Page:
John Crawford on Post-Recession Financial Reform

Published on: Author: Abe Cable

We’re closing in on a decade since the height of the financial crisis, so perhaps it’s not surprising that reflection on financial regulation is in the air. Much of the focus has been on two divergent ideas. On the one hand, President Trump evidenced a deregulatory approach when he famously announced he would “do a big number” on existing regulation. On the other hand, prominent Democrats (and even one of Trump’s own high-level economic advisors) have suggested a throwback approach of reestablishing more stringent separation of traditional banking and investment banking. Looking for an informed and measured analysis of these ideas? I recommend two timely and pithy pieces by Professor John Crawford.

In “Lessons Unlearned?: Regulatory Reform and Financial Stability in the Trump Administration,” Professor Crawford examines the deregulatory (or capital-markets) approach by critiquing the proposed Financial CHOICE Act, which tries to roll back much of Dodd-Frank. Professor Crawford primarily criticizes the proposed law for its failure to recognize the root cause of the financial crisis—externalities associated with the shadow banking system. The shadow banking system refers to the variety of financial institutions that issue a particular type of short-term debt. As Professor Crawford lays out persuasively in prior work, the shadow banking system, like the depository banking system, is prone to runs that have systematic effects. Because of these systematic effects, Professor Crawford argues, market discipline alone cannot provide adequate stability to the financial system. Some degree of prudential regulation is needed to prevent and manage shadow bank runs.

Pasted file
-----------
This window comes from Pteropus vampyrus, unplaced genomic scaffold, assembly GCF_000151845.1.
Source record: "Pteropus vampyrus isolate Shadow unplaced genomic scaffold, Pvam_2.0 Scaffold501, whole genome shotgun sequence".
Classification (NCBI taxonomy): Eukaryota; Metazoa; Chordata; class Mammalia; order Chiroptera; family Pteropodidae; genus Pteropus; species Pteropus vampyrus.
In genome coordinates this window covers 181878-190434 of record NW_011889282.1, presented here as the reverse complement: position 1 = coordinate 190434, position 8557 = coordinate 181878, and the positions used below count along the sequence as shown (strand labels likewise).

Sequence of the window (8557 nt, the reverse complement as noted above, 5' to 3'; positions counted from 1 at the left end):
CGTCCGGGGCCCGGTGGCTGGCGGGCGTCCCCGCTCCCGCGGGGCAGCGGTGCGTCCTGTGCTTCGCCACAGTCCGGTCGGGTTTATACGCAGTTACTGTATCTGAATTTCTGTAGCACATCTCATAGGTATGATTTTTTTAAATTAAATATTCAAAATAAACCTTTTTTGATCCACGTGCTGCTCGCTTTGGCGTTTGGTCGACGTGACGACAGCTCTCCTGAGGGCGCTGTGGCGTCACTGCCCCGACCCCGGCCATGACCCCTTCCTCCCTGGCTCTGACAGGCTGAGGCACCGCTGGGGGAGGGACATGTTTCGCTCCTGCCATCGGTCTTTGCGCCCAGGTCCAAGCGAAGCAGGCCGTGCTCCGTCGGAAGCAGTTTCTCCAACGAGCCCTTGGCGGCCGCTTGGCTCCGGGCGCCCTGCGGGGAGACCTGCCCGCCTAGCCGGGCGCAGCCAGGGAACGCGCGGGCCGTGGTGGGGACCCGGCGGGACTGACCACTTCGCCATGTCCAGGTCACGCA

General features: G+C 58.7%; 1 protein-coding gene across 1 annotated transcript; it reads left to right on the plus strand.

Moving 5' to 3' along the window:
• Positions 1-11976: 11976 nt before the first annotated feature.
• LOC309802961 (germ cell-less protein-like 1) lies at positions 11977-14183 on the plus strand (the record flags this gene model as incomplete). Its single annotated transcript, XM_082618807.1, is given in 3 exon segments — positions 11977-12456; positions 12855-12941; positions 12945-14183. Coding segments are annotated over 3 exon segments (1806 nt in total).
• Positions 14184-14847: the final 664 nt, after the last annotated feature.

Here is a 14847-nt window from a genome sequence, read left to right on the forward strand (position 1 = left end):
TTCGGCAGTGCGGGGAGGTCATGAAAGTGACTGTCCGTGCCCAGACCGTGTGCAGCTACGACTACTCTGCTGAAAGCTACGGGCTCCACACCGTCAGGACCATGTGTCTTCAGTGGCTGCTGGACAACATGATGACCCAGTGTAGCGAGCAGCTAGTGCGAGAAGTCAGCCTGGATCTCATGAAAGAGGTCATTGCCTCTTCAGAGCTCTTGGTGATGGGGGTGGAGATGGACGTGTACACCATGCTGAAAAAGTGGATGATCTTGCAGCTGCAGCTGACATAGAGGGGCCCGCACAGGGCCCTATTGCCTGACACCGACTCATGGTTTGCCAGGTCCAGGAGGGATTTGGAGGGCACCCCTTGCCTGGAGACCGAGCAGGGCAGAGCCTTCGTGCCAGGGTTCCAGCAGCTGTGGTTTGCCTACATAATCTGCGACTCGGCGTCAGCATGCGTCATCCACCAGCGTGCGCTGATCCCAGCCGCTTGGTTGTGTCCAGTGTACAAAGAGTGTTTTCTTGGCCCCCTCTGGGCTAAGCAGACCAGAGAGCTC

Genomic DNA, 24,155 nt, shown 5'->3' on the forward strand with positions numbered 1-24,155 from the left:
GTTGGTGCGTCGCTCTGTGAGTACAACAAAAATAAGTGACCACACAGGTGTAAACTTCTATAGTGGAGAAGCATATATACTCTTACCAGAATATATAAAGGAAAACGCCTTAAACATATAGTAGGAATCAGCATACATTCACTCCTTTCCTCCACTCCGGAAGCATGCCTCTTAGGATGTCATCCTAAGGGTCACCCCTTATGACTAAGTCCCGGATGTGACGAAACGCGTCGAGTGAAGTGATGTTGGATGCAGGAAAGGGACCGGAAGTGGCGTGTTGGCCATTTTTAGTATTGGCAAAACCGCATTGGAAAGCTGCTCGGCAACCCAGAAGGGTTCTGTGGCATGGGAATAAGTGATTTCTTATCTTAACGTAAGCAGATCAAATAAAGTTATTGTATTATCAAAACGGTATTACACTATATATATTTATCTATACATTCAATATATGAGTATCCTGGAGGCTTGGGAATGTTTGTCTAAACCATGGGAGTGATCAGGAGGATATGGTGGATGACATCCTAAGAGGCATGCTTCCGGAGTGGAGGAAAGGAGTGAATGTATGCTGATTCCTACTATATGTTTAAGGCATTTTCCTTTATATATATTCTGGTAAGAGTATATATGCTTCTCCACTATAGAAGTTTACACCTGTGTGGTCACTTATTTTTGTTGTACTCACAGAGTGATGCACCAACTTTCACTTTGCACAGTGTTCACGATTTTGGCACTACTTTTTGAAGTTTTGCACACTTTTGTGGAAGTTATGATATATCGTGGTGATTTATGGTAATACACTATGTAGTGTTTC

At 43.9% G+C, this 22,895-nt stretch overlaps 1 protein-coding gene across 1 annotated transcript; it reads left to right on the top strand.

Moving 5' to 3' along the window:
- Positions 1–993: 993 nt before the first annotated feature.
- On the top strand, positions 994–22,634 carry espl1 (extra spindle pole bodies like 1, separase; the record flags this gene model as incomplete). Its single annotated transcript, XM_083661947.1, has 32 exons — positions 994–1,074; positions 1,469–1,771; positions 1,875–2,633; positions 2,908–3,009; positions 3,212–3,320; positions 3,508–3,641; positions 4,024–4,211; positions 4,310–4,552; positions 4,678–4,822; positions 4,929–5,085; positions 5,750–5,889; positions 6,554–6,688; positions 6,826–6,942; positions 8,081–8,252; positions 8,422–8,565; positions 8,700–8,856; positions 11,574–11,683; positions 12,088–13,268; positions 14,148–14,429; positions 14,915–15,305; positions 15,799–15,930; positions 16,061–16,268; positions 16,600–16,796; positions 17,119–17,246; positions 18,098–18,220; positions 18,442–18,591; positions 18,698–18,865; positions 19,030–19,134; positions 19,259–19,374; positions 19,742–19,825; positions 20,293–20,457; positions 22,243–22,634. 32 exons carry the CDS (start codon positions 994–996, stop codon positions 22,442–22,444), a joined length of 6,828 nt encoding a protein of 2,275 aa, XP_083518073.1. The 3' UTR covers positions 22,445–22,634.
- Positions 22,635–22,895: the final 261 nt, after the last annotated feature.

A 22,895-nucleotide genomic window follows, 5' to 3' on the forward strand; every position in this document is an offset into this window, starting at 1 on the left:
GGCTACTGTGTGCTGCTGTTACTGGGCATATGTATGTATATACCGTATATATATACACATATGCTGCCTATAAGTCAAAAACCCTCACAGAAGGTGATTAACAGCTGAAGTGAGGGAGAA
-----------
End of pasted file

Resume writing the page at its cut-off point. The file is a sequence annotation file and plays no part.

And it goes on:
In “A Better Way to Revive Glass-Steagall,” Professor Crawford turns his attention to the throwback approach of reestablishing starker separation of depository banking and investment banking within the same firm. Professor Crawford’s most penetrating critique is that many of the firms at the center of the financial crisis would be totally unaffected by the proposal. Lehman didn’t become a traditional commercial bank by taking deposits (at least as the term “deposits” is defined by existing law). Instead, it functioned like a bank, without ever becoming a traditional bank, by issuing short-term debt. Again, the core of the problem is that the throwback approach fails to reflect the primary causes of the crisis.

In addition to these two pieces, Professor Crawford’s body of work is a great way to immerse oneself in the financial crisis and subsequent regulatory developments. And as awful as “immersing oneself in the financial crisis” may sound, Professor Crawford has a knack for making it easy through clear explanation, catchy metaphors, and enlivening anecdotes.